In terms of consilience, from the Greek, meaning a common groundwork for explanation, the way colleges and universities are filled with scattershot disciplines, students are neither given the confidence nor basis for a unified view of our world. And, the problem extends to US K-12 learning. Curricula is devised that precisely undermines a child's ability to achieve consilience and a sense of knowledge simplicity. As a child progresses in school grades, each class of each higher grade is focused on a narrower view of the world and more and more on details, and, yes, noise. For example, in Earth Science, the child sees a unity across the sciences and this course is typically taught at 7th grade. The learner learns, say, what determines the periodicity of moons revolving around planets, and so has also learned some physics related to gravity. In the same course, the student learns that the ecology of pond life involves single living cells and also learns that soap phosphates can disturb the ecology of the pond by overly providing nutrients to some organisms -- so the student has also learned some biology and chemistry. But, what happens in High School ? Strangely, the student now must take a course only about chemistry. And the ways in which chemicals relate to say industry or to human health are at best in the footnotes.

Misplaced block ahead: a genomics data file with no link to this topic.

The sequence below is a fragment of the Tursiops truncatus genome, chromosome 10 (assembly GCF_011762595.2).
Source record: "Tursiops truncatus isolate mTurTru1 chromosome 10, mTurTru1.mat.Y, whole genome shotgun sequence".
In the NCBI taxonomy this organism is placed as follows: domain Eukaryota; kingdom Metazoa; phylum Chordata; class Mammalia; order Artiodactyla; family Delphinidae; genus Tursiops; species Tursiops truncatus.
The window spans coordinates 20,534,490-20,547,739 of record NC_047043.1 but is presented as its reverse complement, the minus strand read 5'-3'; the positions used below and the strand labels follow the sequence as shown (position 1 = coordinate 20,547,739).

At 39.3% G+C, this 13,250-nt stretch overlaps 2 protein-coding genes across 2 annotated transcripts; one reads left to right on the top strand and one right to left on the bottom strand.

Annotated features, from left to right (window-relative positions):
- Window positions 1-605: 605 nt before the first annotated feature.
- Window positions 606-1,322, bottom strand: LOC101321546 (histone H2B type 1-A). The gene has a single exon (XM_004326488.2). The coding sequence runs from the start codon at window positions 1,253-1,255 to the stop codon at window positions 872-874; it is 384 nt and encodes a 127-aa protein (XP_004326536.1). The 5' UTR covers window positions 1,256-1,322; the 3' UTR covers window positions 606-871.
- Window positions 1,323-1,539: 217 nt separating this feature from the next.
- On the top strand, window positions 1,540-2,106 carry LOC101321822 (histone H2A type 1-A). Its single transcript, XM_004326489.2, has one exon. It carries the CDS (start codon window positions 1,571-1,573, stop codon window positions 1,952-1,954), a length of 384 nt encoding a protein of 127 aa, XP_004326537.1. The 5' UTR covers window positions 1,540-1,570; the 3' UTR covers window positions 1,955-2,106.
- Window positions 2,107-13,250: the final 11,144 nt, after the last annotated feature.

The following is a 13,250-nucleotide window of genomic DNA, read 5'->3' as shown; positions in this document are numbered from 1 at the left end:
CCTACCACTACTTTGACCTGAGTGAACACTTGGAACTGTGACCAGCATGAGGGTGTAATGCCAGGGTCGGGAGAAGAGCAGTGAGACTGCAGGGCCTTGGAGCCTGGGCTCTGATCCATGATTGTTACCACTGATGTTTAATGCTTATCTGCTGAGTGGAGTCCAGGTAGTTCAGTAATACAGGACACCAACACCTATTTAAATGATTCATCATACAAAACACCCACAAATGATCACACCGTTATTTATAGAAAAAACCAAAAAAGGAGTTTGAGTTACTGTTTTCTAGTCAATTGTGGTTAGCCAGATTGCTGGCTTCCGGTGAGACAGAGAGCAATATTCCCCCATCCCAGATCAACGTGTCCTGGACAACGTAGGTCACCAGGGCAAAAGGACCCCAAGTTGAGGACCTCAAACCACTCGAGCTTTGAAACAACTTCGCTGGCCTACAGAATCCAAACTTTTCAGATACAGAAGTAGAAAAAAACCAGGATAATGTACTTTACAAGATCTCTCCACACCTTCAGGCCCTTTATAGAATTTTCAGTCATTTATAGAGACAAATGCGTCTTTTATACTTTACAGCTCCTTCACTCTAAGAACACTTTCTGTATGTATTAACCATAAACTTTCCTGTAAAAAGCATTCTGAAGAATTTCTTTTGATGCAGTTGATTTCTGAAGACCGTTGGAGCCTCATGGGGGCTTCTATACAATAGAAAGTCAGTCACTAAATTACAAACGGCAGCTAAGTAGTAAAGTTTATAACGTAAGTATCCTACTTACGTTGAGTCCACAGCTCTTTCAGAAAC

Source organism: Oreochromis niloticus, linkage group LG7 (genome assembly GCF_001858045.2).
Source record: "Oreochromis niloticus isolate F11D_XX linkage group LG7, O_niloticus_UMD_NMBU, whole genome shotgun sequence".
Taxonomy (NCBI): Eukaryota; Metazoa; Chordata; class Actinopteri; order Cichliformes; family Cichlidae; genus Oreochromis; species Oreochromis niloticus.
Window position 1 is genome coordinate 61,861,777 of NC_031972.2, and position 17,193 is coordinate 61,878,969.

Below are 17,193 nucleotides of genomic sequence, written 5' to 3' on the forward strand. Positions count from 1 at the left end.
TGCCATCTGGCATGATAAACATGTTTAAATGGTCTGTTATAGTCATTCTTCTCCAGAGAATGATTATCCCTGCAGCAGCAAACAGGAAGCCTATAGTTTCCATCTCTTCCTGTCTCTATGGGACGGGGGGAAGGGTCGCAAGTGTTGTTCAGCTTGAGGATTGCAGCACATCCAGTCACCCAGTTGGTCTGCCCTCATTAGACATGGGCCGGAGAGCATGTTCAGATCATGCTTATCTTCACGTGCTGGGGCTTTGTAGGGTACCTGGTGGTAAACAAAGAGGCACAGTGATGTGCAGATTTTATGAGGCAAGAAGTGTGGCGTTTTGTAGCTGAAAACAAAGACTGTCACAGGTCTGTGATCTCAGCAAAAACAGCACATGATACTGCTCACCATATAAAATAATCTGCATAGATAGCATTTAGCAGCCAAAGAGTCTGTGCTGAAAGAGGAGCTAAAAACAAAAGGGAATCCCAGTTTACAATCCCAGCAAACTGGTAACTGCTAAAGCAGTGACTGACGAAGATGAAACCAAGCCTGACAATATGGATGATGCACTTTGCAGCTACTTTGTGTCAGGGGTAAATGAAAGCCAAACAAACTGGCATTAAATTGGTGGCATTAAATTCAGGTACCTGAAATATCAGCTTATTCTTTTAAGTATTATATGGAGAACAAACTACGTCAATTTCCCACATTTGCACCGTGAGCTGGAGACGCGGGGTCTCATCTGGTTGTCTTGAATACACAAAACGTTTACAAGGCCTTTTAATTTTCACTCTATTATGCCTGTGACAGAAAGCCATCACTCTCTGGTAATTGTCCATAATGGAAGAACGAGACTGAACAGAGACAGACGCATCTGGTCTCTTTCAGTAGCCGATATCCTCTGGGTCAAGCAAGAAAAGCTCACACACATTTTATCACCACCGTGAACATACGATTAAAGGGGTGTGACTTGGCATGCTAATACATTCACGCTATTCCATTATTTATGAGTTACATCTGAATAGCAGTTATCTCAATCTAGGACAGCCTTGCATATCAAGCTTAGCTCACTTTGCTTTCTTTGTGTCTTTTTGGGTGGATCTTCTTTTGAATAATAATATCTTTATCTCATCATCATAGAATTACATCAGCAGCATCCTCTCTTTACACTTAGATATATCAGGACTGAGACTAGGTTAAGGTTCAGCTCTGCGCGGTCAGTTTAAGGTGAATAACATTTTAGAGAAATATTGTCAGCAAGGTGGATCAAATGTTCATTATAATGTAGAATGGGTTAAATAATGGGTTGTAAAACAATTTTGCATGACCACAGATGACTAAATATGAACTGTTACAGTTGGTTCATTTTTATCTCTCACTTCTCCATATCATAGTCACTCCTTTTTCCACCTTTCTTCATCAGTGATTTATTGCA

The second goal of the MIT Program on Knowledge, Learning & Progress is to re-introduce consilience at the University or Institute level. MIT must, as must almost all of the US' Universities, Colleges and Institutes, provide a reinvigorated response to Enlightenment. The current focus is too Balkanized. Each Department continues to specialize, more and more, and cross- department communication is stymied by language barriers that result from the very problem of specialization being addressed here. And while one might hope that an institute's Centers could and would be the source of cross- fertilization and steps towards Enlightenment, unfortunately the sources of funding are either highly politicised or derived from sources that are also Balkanized. The problem is further compounded by the fact that Centers are typically directed by full professors, who have, by the force of the tenure system and the step-wise process of "publish or perish," been shaped monolithically. In short, these professors, lacking a body of Enlightened colleagues, self- fulfillingly are denied the opportunity to become consilience-oriented leaders.
In summary, regardless of how high these barriers, it is the hope of Dr. Priest and his close colleagues that, with time and with convincing evidence, institutions of higher learning will come to embrace what they are fully capable of addressing for this country's success, and for world community and sustainability.